Ben has always been an imaginative masturbator. As a young child, he discovered prone masturbation, which involves lying face-down on virtually anything and humping away. “I’d press my pubic bone against a folded pillow, wadded-up clothes or a hard surface, like a sink top,” he explains. “The feeling of this heavy pressure at the base of my penis is what would drive me to orgasm.”
But as a teen, Ben, a pseudonym, learned he wasn’t fapping like his friends were and set out to master the more common method of masturbation: Simply stroking his member. He immediately ran into problems, however. “Being used to prone masturbation, the only way this worked was with a very tight grip and a lot of friction,” he tells me. “I’d ultimately need to rub my skin quite raw to orgasm.”
This isn’t uncommon: Frequent prone masturbation has been shown to result in obstacles like anorgasmia (an inability to orgasm) and erectile dysfunction, since it puts a good deal of tension on the phallus, which can dull other forms of penile stimulation. In fact, it’s been estimated that 60 percent of prone masturbators struggle to cum during partnered intercourse, and even more than 60 percent have trouble becoming erect.
By his mid-30s, Ben, who’d continued both prone masturbation and overzealous rubbing of his dick, had developed a bad case of “death-grip syndrome,” a desensitization of the penis that results from these especially rugged methods of wanking. As a consequence, he dealt with persistent erectile dysfunction and a deep-seated displeasure with his sexual abilities, most of which revolved around not being able to cum from partnered sex. “Several partners were disappointed,” he tells me. “I was frequently worried about not being able to perform.”
Ben isn’t alone in his experience with death-grip. “I’d been masturbating for many years in the exact same way,” says OnlyFans creator Will Tantra, a sex and masturbation coach. “My body and cock got very used to my practiced path to orgasm, and I was finding it increasingly difficult to perform and reach a climax with others.”
At this point, it’s important to note that in this context, “performance” connotes a relatively narrow definition of sex, one that’s based almost exclusively around the presence of an erection, the cum it produces and the hole it goes into. Anything that falls outside that convention — like say, having sex without orgasming or preferring masturbation to penetration — is seen as not up to par. This puts an enormous amount of pressure on people with penises who are expected to engage in P-in-hole sex and pathologizes other, less goal-oriented forms of pleasure. So, while there’s nothing inherently wrong with enjoying a firmer grasp — or humping your pillows — it’s the expectation that men “perform” that causes them pain, as well as the actual effects of the grip itself.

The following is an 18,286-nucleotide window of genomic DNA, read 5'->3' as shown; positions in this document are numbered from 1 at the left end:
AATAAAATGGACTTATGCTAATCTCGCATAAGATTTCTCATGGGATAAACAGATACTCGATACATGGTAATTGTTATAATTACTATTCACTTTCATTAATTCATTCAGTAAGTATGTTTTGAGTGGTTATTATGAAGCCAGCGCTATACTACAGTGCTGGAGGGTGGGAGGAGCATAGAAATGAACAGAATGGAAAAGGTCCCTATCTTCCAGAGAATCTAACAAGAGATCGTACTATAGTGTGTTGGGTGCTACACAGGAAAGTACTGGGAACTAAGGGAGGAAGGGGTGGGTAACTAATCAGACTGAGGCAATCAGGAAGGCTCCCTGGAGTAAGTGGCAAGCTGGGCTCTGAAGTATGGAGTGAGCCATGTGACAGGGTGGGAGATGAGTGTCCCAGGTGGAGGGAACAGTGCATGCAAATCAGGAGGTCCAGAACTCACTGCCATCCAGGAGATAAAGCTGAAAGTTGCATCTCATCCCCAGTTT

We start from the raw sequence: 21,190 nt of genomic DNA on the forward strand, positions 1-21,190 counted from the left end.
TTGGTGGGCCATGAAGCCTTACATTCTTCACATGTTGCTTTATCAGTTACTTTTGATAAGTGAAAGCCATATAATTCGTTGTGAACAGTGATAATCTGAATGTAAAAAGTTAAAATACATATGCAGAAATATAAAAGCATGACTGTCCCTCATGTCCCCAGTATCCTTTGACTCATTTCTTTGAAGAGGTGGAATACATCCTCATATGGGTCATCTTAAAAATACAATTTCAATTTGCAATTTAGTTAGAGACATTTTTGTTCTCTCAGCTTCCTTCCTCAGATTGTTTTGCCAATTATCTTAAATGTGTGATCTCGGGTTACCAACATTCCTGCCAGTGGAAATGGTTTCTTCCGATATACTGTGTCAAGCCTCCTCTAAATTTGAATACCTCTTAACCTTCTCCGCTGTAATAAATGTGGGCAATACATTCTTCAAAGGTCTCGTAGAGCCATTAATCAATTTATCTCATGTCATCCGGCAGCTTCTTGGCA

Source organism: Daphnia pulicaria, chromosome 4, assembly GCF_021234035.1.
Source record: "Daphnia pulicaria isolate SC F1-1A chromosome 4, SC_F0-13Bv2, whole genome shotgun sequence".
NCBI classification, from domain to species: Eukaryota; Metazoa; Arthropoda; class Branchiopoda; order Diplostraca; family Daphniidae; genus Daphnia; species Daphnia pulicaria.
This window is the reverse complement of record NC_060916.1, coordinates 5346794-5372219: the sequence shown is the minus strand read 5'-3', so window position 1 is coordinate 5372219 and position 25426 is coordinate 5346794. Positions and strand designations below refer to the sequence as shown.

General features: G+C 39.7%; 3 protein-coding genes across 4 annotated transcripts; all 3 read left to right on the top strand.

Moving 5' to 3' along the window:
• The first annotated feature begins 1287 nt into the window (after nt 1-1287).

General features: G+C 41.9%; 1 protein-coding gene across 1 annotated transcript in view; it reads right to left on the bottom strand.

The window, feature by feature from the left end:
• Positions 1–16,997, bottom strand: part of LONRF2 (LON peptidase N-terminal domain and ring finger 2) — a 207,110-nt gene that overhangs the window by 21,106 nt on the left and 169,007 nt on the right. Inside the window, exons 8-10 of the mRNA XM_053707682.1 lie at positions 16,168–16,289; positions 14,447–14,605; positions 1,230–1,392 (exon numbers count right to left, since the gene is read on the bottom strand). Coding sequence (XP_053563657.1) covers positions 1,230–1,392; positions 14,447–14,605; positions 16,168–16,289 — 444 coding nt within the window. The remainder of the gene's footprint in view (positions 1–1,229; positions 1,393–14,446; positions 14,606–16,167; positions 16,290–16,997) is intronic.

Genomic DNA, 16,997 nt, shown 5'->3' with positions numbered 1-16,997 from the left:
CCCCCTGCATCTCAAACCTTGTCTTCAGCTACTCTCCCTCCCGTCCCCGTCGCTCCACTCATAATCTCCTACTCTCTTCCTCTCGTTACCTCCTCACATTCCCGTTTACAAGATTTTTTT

Because of this, many guys with death-grip try to undo it — something Tantra was able to accomplish through “consistent practice” and “dedication.” He says the solution is surprisingly simple: “The masturbator has to add variety to his solo sex practice.”
“He’ll need to masturbate in all the ways he may find himself having sex, from body position to type of lube used,” he continues. “He’ll need to simulate as closely as possible the feeling and stimulation his body and cock will be experiencing while engaged in partnered sex.”
For those experiencing negative side effects as a result of their approach to masturbation, the advice for death-grip sufferers could be boiled down even further: “Masturbate gently.” Tantra says slower, moister and more supple strokes are the aim, or as he puts it, “Make your hand feel like a mouth, hole or pussy.” But what makes that so grueling is going without the stimulation your old ways provided until your penis and mind regain their sensitivity to mellower modes of pleasure. “It was slow-going,” Ben says, who’s been working to loosen his grip for a whole two decades.
Beyond simply willing himself to take it easy, Ben found solace in a Fleshlight. “My hands still grip that thing hard, but none of that pressure gets transferred to my penis,” he explains. “It was very difficult at first, because sometimes there just wasn’t enough sensation to get an erection or to orgasm. I ultimately did, but I sometimes felt like crying — it was so difficult.”
Moments like these caused Ben to “backslide many times.” The other struggle for Ben was a mental one. “I had to just accept that what I feel is what I feel,” he says. “Orgasms are still pleasurable, even with reduced sensation, and after a long while, the brain does sort of rewire itself to better receive and tune into the sensations that are there.”
On top of that, Ben credits some of his success to foreskin restoration, a process that, while not widely studied, is believed by many men to improve the sensitivity of their penises. “With that skin, there are a few more nerve endings,” he explains. “It’s definitely not the original foreskin or original nerve endings, but I believe the sensations have increased and expect that to continue.”
Still, even with the effectiveness of those interventions, Tantra suggests being open with partners about how you enjoy pleasuring yourself, no matter if it involves a solid grasp around your shaft. “It helps couples bond when they share this act together,” he says. “It’s also a huge educational tool, as partners get to see firsthand how their partners please themselves, and this gives them insight into how they can get them off as well.”
While Ben admits that he still feels “dependent on the Fleshlight, or if I’m lucky enough, another person,” there’s also been considerable improvement. His well-fluffed pillows can attest to that.